In 2008, the University of Hamburg, together with ITB Consulting GmbH, decided to develop a test for admission to master’s courses. This decision was based on the observation that the bachelor grades given at various universities differed significantly. As the University of Hamburg makes high demands on the bachelor courses and is rather strict in giving grades as compared to other universities, there was the fear that the own bachelor graduates will not have a fair chance to get an admission to a master’s course if selection is only based on the grades. As both national and international studies showed that cognitive tests proved to be successful for forecasting of study success, the decision was made to use such a test. However, the University of Hamburg did not want to use the tests already available on the market. One important reason for this were the test concepts. The relation to the field of studies was hardly visible and the tests seemed to be rather general aptitude tests than designed for a special field of studies. Secondly, they criticised the trainability of these tests: the success should not depend on the money and time invested in expensive preparation courses. Thirdly, the University of Hamburg considered the participation fees of these tests as being too high. Therefore, they decided to develop an own test together with the ITB Consulting GmbH which develops aptitude tests since the 1970s.
In spring 2009, test development started with two joint workshops made by ITB and representatives of the WISO faculty of the Universität Hamburg. During the first workshop the requirements of a master’s course were analysed. At the second workshop, ITB presented several types of exercises that are suitable for identification of the determined requirements. Then, these types of exercises were thoroughly discussed, and the final concept for the test was approved.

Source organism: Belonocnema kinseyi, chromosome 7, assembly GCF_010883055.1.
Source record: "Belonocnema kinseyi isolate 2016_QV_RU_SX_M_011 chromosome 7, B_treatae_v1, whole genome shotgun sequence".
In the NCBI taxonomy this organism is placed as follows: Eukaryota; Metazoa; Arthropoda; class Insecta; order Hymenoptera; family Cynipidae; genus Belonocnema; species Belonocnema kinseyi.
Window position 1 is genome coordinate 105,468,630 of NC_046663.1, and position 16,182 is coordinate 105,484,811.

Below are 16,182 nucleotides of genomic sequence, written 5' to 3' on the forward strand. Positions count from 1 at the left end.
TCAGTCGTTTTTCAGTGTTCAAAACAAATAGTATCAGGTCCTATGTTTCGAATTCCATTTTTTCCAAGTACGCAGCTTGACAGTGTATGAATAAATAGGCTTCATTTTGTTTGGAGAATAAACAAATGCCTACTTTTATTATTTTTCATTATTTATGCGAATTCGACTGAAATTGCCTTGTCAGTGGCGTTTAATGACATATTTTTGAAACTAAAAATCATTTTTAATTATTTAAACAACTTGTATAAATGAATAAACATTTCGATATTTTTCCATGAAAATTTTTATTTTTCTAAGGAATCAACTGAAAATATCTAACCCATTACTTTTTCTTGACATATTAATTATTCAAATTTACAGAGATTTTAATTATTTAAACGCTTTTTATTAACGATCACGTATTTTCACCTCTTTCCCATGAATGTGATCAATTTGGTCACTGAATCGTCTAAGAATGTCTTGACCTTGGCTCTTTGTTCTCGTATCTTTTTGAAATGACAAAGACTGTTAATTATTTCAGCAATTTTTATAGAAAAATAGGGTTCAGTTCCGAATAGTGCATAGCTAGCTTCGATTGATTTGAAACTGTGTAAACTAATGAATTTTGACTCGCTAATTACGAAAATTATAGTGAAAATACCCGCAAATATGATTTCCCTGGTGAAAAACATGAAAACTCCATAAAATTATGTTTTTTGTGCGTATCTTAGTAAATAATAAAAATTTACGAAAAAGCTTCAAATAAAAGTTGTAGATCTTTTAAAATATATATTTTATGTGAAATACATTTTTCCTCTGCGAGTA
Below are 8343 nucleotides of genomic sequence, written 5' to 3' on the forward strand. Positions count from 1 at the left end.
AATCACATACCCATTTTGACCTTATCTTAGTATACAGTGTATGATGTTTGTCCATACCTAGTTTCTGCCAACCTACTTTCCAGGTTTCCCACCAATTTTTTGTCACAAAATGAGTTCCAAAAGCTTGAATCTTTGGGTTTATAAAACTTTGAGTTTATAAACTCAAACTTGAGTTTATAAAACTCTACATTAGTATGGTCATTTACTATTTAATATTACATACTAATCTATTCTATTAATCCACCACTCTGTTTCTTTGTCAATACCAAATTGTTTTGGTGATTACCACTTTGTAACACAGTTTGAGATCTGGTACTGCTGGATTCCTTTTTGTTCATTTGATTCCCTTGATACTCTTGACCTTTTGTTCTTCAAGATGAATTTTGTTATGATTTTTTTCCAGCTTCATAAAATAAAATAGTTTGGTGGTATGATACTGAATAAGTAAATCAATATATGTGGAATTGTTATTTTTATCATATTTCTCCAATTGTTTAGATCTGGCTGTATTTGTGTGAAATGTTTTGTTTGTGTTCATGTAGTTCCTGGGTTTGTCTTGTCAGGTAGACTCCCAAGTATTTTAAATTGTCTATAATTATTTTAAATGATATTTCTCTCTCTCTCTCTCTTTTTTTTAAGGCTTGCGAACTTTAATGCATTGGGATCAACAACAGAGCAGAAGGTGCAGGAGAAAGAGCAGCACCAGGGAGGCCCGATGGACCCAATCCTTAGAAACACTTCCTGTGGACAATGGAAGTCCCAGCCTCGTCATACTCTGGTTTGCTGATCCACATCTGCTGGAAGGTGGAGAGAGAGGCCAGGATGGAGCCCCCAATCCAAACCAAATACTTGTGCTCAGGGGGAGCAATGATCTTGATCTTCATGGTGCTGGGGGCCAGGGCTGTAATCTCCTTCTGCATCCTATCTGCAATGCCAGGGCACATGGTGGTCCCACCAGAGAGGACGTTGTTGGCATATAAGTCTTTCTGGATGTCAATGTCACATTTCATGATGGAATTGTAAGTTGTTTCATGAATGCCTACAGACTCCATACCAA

In summer 2009, development of a large number of test exercises started; these test exercises were tested with approx. 200 diploma students of the University of Hamburg in December 2009. The best exercises determined within this test were selected for use in the first TM-BASE.
On 10 July 2010, the first TM-BASE with 423 participants took place at the University of Hamburg. The test execution ran smoothly. 66 percent out of the bachelor graduates of the University of Hamburg who participated in the test were admitted at university. Without the TM-BASE, this number wouldg only have amounted to 33 percent. Correspondingly, the TM-BASE prevented that bachelor graduates of high-demanding universities with strict grading scales were put at a disadvantage.
Following the positive results at the University of Hamburg, also the University of Cologne and the Neu-Ulm University of Applied Sciences decided to use the TM-BASE. In 2011, 1210 persons participated in the TM-BASE already; in 2012, the number of participants was 1385. Since 2013, also the University of Magdeburg and the Leuphana University Lüneberg use the TM-BASE.
The correlations between test results and bachelor grades are low to medium in the heterogeneous total group; this is hardly surprising given the different requirements and the differing grading practice. The homogeneous sub-groups (e.g. bachelor degree in business administration in Hamburg, bachelor degree in business administration in Cologne) show higher correlations. This shows that the TM-BASE - as intended - may contribute to offset differences in the grading practices and to improve the comparability of applicants on the basis of an objective criterion.